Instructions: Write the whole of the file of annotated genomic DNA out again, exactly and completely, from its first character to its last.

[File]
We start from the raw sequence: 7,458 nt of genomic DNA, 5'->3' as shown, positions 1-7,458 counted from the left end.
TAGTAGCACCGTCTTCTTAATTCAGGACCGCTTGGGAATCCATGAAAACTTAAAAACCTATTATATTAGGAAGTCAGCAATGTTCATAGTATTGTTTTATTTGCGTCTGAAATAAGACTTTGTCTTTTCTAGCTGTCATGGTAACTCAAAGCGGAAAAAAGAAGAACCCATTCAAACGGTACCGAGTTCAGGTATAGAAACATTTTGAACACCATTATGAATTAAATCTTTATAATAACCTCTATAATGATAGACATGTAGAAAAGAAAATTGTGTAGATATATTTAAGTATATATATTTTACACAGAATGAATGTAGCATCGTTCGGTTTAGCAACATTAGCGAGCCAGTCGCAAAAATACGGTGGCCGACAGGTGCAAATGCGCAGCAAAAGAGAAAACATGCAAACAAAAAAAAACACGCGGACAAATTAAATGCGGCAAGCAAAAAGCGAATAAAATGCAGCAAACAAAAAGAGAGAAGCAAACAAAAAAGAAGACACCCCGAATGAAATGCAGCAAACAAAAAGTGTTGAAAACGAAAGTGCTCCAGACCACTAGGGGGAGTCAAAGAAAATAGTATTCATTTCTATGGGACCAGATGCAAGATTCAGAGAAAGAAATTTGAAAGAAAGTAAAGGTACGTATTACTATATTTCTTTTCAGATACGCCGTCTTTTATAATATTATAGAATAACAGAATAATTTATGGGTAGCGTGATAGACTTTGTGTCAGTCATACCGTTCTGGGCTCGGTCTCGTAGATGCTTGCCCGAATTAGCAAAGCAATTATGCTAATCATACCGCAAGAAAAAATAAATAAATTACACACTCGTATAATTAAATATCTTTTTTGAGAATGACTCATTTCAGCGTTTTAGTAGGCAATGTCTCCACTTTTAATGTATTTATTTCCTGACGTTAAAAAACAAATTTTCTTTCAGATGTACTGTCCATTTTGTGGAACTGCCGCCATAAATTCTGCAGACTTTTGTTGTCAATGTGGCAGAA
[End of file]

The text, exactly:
We start from the raw sequence: 7,458 nt of genomic DNA, 5'->3' as shown, positions 1-7,458 counted from the left end.
TAGTAGCACCGTCTTCTTAATTCAGGACCGCTTGGGAATCCATGAAAACTTAAAAACCTATTATATTAGGAAGTCAGCAATGTTCATAGTATTGTTTTATTTGCGTCTGAAATAAGACTTTGTCTTTTCTAGCTGTCATGGTAACTCAAAGCGGAAAAAAGAAGAACCCATTCAAACGGTACCGAGTTCAGGTATAGAAACATTTTGAACACCATTATGAATTAAATCTTTATAATAACCTCTATAATGATAGACATGTAGAAAAGAAAATTGTGTAGATATATTTAAGTATATATATTTTACACAGAATGAATGTAGCATCGTTCGGTTTAGCAACATTAGCGAGCCAGTCGCAAAAATACGGTGGCCGACAGGTGCAAATGCGCAGCAAAAGAGAAAACATGCAAACAAAAAAAAACACGCGGACAAATTAAATGCGGCAAGCAAAAAGCGAATAAAATGCAGCAAACAAAAAGAGAGAAGCAAACAAAAAAGAAGACACCCCGAATGAAATGCAGCAAACAAAAAGTGTTGAAAACGAAAGTGCTCCAGACCACTAGGGGGAGTCAAAGAAAATAGTATTCATTTCTATGGGACCAGATGCAAGATTCAGAGAAAGAAATTTGAAAGAAAGTAAAGGTACGTATTACTATATTTCTTTTCAGATACGCCGTCTTTTATAATATTATAGAATAACAGAATAATTTATGGGTAGCGTGATAGACTTTGTGTCAGTCATACCGTTCTGGGCTCGGTCTCGTAGATGCTTGCCCGAATTAGCAAAGCAATTATGCTAATCATACCGCAAGAAAAAATAAATAAATTACACACTCGTATAATTAAATATCTTTTTTGAGAATGACTCATTTCAGCGTTTTAGTAGGCAATGTCTCCACTTTTAATGTATTTATTTCCTGACGTTAAAAAACAAATTTTCTTTCAGATGTACTGTCCATTTTGTGGAACTGCCGCCATAAATTCTGCAGACTTTTGTTGTCAATGTGGCAGAA